In Tampa Bay's hospital emergency rooms, labor and delivery suites and intensive care units, the last week in August should be no different from any other.
At least, once you get there.
The Republican National Convention could leave residents scrambling to get to their hospitals. Major roads leading to Tampa General Hospital, All Children's Hospital and Bayfront Medical Center and other medical facilities will be blocked during political events.
Hospital officials and emergency planners intend to deliver care without interruption. But anyone seeking medical care should check on road closures and allow extra time to reach hospitals. And in an emergency, experts say, call paramedics rather than trying to drive to the hospital.
That advice always holds when you are the patient — nobody should drive while experiencing serious symptoms. And you really shouldn't take a spouse with cardiac or stroke symptoms to the hospital yourself, since paramedics can start treatment right away.
But while the RNC is in town, navigating even familiar routes could get tricky, and paramedics will know their way around any barricades. Dads-to-be — you might rethink the traditional panicked drive to the hospital if labor is speeding along.
"If you are in an emergency situation with chest pains, or you are very pregnant and expecting at any time, you should probably call an ambulance," said Tampa General spokesman John Dunn. And if you have an appointment for nonurgent care, allow an extra 30 to 45 minutes of travel time in case road closures slow you down.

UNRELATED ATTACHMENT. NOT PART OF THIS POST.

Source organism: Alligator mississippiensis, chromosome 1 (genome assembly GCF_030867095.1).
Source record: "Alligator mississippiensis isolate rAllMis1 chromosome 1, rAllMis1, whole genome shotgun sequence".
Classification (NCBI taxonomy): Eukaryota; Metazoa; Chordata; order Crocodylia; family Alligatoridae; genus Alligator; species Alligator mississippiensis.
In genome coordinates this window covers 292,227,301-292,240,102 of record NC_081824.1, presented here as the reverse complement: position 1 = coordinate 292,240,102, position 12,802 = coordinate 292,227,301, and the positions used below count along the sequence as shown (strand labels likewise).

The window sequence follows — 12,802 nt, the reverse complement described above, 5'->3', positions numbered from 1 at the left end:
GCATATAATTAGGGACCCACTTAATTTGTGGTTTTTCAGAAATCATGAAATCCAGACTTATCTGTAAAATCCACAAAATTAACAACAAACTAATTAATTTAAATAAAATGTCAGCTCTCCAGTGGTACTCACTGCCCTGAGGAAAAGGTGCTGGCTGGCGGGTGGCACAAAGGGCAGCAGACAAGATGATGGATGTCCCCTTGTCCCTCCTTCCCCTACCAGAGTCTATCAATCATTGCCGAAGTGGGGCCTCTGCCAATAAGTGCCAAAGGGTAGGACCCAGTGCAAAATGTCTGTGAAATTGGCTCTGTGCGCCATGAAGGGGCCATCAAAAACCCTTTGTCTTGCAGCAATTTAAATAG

On its website, the hospital has posted alternative routes to help patients get to its campus on Davis Islands, adjacent to the main convention zone in downtown Tampa.
St. Petersburg hospitals are also affected over the weekend, when Tropicana Field will host a welcoming party for politicos. For much of Aug. 26, motorists won't have access to Interstate 175 — a critical artery leading to All Children's and Bayfront.
Further, since All Children's unique mix of services draws young patients from greater distances than many hospitals, it plans to station one of its pediatric ambulances in Hillsborough County. That way, if a critically ill newborn must get to the neonatal intensive care unit, the ambulance would face traffic delays in only one direction.
Parents and relatives of many All Children's patients will be encouraged to pack an overnight bag, as it may be easier to spend the night with their child than to drive back and forth.
"The care is not going to change. Your access to your child is not going to change," said spokeswoman Ann Miller. "(But) getting here and leaving here are probably going to be more interesting.
"And once you're here," she added, "you may want to stay."
Bayfront Medical Center anticipates similar issues with the I-175 closure. Its officials are urging medical staff and employees to review road maps well in advance to ensure they'll arrive at work on time. That's especially key since the hospital could become busier during the convention treating overheated protesters and other visitors.
"I-375 still works. Fourth Street still works," hospital spokeswoman Emily Nipps said. "If you can get here through those routes, you're good."
In medical emergencies, paramedics in Tampa and St. Petersburg say they will have access to closed roads. Bayflite and other medical ambulance services also will not be affected by the RNC.
Paramedics are telling residents not to worry — emergency planners have spent months working through every contingency they can imagine.
"We have backup plans for our backup plans," said Tampa Fire Rescue spokeswoman Debra Sue Warshefski. "That's just the way we run, because we have to."
Letitia Stein can be reached at email@example.com or (727) 893-8330.